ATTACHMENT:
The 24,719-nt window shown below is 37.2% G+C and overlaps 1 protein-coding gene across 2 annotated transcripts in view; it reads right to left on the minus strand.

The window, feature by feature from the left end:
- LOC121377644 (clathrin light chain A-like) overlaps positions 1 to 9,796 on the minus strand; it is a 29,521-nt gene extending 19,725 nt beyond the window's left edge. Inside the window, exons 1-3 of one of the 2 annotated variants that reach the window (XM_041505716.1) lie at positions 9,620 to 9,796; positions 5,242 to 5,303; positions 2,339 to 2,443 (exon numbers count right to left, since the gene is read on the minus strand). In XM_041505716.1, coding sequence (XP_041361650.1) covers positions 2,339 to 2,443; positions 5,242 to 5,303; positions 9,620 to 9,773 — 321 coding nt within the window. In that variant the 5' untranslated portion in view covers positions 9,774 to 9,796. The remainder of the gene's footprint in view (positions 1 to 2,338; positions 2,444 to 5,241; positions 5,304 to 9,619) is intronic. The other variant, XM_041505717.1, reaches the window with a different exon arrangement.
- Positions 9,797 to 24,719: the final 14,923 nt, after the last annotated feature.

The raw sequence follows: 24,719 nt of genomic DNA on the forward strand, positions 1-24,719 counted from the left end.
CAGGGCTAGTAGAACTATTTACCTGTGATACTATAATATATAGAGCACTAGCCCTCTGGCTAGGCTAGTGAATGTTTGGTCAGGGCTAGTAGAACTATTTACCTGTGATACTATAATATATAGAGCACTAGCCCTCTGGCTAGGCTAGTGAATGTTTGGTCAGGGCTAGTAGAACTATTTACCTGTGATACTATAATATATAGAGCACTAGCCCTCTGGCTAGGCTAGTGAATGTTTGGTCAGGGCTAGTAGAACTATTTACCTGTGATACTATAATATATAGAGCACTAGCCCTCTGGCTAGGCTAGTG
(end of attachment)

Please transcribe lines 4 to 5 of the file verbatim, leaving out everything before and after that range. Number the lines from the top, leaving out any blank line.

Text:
- Positions 9,797 to 24,719: the final 14,923 nt, after the last annotated feature.

The raw sequence follows: 24,719 nt of genomic DNA on the forward strand, positions 1-24,719 counted from the left end.